Stop WordPress Login Brute Force Attacks

WordPress Brute Force Attacks

WordPress’ popularity not only attracts bloggers but also hackers. Hackers try to compromise
WordPress installations to send spam, setup phishing exploits or launch other attacks.

While there are many sophisticated attacks against WordPress, hackers often use a simple brute force
password attack. In these attacks, botnets try to guess your admin password.

You may think that such attacks would fail, but they exploit one of the weakest links in the security
chain: You.

People don’t like complex passwords. As a result, low security passwords get put into production.
Even if you have good password policies and use password management tools (personally I prefer
Keepass and/or Enpass), simple passwords slip through.

By adding an extra layer of security to your systems, you can stop WordPress brute force attacks.

Stop Attacks with HTTP AUTH

WordPress actually has a great list of WordPress hardening tips. Some of these are complex and
require server level or code level changes. However, in my experience brute-force and XSS attacks
against WordPress are common exploit tactics. Simply by blocking access to the login and admin
areas using HTTP Authentication, you can add an additional layer of security.

You are probably already familiar with HTTP AUTH. Many people refer to it simply as password
‘protecting a directory’ or site with .htaccess. Technically, when you add these directives to .htacess
you are enabling the HTTP authentication tools built into the Apache web server.

By setting up a htaccess to limit access to WordPress login functions, you can stop most brute force

Setting up HTTP AUTH

I recommend limiting access to the wp-login.php page to stop WordPress brute force attacks.

You can do this easily by setting up htaccess password protection.

There are plenty of tutorials online about how to set up htaccess files and generate the password files.

Plesk, cPanel and other systems often have this built into their control panels. So I am going to assume
you know how to set up htaccess and setup a htpasswd file (if not Google is your friend).

Also, use different usernames and passwords for the htaccess and your blog !

Once you have your password file setup, you need to add the following to your htaccess file:

# Protect WordPress Login

AuthUserFile /path/to/my/password_file/.htpasswd
AuthName “Authorized Access Only”
AuthType Basic
Require valid-user
Order deny,allow
Deny from all
Allow from x.x.x.x
Allow from x.x.x.x

These settings will cause an additional HTTP pop-up before you login to WordPress.

In addition the ‘Order deny,allow’ directive denies ALL networks except those specially allowed via the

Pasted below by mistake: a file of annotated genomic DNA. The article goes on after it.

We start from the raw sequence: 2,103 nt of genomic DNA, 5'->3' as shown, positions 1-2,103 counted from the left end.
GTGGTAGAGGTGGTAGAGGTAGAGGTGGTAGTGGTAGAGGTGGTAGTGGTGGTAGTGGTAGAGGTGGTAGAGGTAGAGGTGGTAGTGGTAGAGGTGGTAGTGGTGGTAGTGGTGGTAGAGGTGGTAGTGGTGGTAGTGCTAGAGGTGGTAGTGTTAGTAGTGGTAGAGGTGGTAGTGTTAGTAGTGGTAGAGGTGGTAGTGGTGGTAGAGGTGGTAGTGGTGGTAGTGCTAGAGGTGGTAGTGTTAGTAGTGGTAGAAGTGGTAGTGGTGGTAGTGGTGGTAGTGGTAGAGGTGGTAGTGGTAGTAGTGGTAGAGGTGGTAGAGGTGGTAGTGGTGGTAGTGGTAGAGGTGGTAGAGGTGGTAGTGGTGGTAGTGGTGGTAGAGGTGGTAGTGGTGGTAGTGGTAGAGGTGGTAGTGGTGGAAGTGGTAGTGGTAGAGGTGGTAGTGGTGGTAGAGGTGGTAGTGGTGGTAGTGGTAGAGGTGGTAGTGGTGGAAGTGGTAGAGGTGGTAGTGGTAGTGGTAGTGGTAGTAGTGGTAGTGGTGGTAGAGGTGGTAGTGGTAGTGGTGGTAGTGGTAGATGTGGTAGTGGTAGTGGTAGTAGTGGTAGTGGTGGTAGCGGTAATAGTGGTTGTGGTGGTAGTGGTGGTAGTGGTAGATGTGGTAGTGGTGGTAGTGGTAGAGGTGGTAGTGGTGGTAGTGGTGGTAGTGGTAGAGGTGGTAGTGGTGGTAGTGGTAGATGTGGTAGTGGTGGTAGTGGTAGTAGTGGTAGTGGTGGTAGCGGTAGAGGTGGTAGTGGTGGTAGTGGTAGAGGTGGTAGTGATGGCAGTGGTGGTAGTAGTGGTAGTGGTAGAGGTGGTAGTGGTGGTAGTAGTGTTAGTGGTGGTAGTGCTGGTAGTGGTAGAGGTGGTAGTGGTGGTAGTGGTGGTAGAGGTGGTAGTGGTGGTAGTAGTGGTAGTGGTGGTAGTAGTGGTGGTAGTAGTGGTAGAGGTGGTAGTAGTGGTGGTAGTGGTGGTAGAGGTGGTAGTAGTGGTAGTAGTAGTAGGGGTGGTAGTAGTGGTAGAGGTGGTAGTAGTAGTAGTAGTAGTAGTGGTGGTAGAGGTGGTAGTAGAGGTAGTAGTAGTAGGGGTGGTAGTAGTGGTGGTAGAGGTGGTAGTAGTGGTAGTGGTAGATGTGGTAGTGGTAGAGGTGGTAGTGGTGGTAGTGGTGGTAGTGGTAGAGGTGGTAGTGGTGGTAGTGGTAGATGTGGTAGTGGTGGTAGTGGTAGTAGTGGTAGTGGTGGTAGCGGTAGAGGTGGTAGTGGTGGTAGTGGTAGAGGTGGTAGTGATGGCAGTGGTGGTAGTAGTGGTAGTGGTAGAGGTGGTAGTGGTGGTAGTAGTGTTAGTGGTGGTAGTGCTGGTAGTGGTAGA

‘Allow from’ statements, in this case substitute ‘x.x.x.x’ with your specific IPs. You can add Ips or networks such as your home, office, and other trusted networks here. I’d recommend at least 3 in the event an IP changes at one location you have another route in. This sets up a very tight access control to even get that first HTTP AUTH prompt.

You will need to enter the username and password you setup in your htpasswd file to get passed this
box. Once you login to here, you will then see the normal WordPress login screen.

Note that the username and passwords used in your htaccess files have nothing to do with those used in
WordPress. If you have multiple bloggers, you could use a single username and password for the HTTP
Authentication phase and then have the bloggers use their own access details to log into WordPress.

How this Stops Brute Force Attacks

With the HTTP Authentication added, you block the attack. The POST request above will succeed only
if are on a allowed network IP or range and they then guess the HTTP AUTH username and password.
The chances of a maliscious hacker or botnet coming from trusted allowed IP networks you designate
are unlikely.

You may ask, “Well couldn’t they just try to brute force the HTTP AUTH?” Yes they can, but most
botnets are not setup to do this. Also, for these types of attacks, it would be more efficient for them just
to move on to another server then try to hack through two passwords. Additionally if the deny, allow
directive is also used, they must be on those specific trusted networks to begin with.

For more details, check out WordPress’s own Brute force attack section.

Why Not Use a Security Plugin?

There are many WordPress security plugins that attempt to automatically block such brute-force
attacks. Some of these are fantastic plugins. While these may work, I generally do not recommend them
unless they provide significant other benefits.

Here’s a few reasons why:

  • The plugins still rely on PHP code. The protection is only as good as the code.
  • Another installed plugin to maintain that could introduce other application layer vulnerabilities.
  • The brute force attack still executes through the PHP layer. Under high rates of attack, this can
    cause load issues.
  • The likelihood of an exploit occurring simultaneously Apache’s authentication methods and in
    WordPress is low.

If you implement HTTP Auth on your login page, you can basically block brute force attacks on
WordPress. While there are plenty of other security concerns, you will not have to fret about a
WordPress brute force attack